A SIMPLE WAY TO WRITE YOUR WEDDING VOWS
So you have decided to write your own wedding vows. By this stage you have considered the alternatives of traditional vows and tweaked vows and you have decided to write totally new vows, unique to you and your partner.
A few things to check out before you start writing your own wedding vows
- Do you both really want to do this?
- Is your officiant (Minister, Registrar, Celebrant etc) happy with this and are there any limitations that they will set?
- Have you and your partner have looked at other vows and agreed on the vibe you are looking for and roughly how long your vows will be?
- Have you agreed whether or not you want to share them with each other before the big day
- If you have a theme for the day do you want to reflect that in your vows?
Some questions about your relationship to help you get started
Start with a blank page or screen in front of you and write down the answer to the questions below. Take your time and allow yourself to experience the emotions that thinking about these things brings. That may be a smile, a laugh, or a tear to your eye.
- What did you think when you first saw your partner?
- Was it love at first sight or was there another time when you realised you loved them?
- What do you really respect about your partner?
- In what ways do they make you feel special?
- What do you miss most about your partner if they aren’t around?
- What makes you work well together as a couple?
- In what ways is your life better since you got together?
- When and why did you decide to get married?
- What have been the most important achievements in your life together so far?
- What would you still like to achieve together?
- What difficult things have you gone through together?
- What challenges do you think you will face in the future?
- What qualities and values do you share?
Putting your wedding vows together
Now start to write your vows by answering in a few sentences each of the following questions:
- What do you love about your partner and how do they make you feel?
- What things do you recognise about your differences and how you would want to work together?
- What promises do you want to make to them so that your married life is the best that it can be?
- What are the hopes and dreams that you have for your life together?
At this stage you pretty much have the basis for your vows. Hooray!! You may find that they are romantic or amusing or a mixture of both. Be sure that it reflects how you are together.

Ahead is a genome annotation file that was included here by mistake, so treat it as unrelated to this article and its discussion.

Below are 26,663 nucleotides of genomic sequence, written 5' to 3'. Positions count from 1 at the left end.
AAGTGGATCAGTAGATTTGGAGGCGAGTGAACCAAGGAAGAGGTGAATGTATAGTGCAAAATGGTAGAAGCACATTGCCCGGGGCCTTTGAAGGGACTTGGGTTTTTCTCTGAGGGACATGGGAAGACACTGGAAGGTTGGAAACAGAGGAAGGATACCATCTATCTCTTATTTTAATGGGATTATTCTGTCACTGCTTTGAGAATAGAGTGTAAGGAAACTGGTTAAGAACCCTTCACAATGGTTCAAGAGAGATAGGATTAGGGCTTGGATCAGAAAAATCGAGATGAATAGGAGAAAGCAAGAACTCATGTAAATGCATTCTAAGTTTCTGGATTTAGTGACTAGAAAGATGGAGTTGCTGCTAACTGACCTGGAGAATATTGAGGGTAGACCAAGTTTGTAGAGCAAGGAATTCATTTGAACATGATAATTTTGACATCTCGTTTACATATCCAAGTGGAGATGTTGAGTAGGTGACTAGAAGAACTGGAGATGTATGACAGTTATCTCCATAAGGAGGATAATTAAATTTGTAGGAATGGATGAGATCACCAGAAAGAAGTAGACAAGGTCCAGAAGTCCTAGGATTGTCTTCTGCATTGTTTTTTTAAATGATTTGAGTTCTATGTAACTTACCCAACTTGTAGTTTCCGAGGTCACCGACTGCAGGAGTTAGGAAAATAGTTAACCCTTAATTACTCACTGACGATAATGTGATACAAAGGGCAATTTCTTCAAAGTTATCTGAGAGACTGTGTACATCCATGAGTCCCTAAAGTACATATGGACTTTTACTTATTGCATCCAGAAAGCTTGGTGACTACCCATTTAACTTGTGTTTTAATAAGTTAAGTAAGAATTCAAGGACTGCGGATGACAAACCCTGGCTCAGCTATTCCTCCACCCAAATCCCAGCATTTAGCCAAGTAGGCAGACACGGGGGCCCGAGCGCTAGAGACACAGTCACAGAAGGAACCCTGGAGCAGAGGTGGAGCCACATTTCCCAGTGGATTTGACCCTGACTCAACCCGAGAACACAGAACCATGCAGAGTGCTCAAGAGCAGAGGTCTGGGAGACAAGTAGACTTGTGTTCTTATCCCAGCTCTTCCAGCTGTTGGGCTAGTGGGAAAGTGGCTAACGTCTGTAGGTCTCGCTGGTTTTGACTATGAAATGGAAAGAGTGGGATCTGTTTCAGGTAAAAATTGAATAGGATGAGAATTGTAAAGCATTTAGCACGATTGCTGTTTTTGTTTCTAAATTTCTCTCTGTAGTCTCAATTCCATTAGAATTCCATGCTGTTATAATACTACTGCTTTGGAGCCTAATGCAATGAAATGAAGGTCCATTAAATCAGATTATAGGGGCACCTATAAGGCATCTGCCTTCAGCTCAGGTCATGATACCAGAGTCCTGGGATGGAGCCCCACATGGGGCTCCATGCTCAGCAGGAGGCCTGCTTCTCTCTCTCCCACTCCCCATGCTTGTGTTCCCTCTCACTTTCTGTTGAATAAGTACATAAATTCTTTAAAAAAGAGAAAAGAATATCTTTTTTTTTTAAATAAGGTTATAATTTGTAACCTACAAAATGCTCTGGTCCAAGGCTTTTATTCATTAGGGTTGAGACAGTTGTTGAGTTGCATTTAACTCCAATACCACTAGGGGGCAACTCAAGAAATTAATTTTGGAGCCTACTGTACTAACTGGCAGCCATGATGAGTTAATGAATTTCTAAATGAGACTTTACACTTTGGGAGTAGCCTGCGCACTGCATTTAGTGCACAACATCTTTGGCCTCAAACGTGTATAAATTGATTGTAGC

What to do once you have written your wedding vows
Once you have them written read them through and consider that your family and friends will hear you say your vows. Is there anything you want to take out or change?
Read it out loud and time it. If it is longer than two minutes you may want to see if there is anything you want to take out as that is quite a long time to be speaking on the day. But they are your vows – you decide.
Look at the format. Do you want to say the vows directly to your partner or to have your officiant read them and you to either make a reply or repeat after them? I usually recommend that couples read them to each other so that there isn’t a break. You can memorise them if you are good at that but it is still good to have a copy in your hand as a back up. (When rings are exchanged I usually recommend that the format for the ring vows is separate and is more one of repeating after the Celebrant as you have the rings to put on as well!)
Share your vows with your officiant so that they have a copy and can weave the moment into the ceremony. (If you are not sharing them with each other they can also advise if the length and vibe are very different to see if that matters to you.)
Make sure that your wedding vows are written out in a font that you can read! I usually print the vows out for my couples on card in a decent sized font and these become keepsakes of the day.
And enjoy! Writing your own vows in one way of ensuring that you have a unique, personal, meaningful wedding ceremony.
Here are a couple of examples of personal vows to get you thinking. An earlier blog post has some examples of vows which you might find helpful here.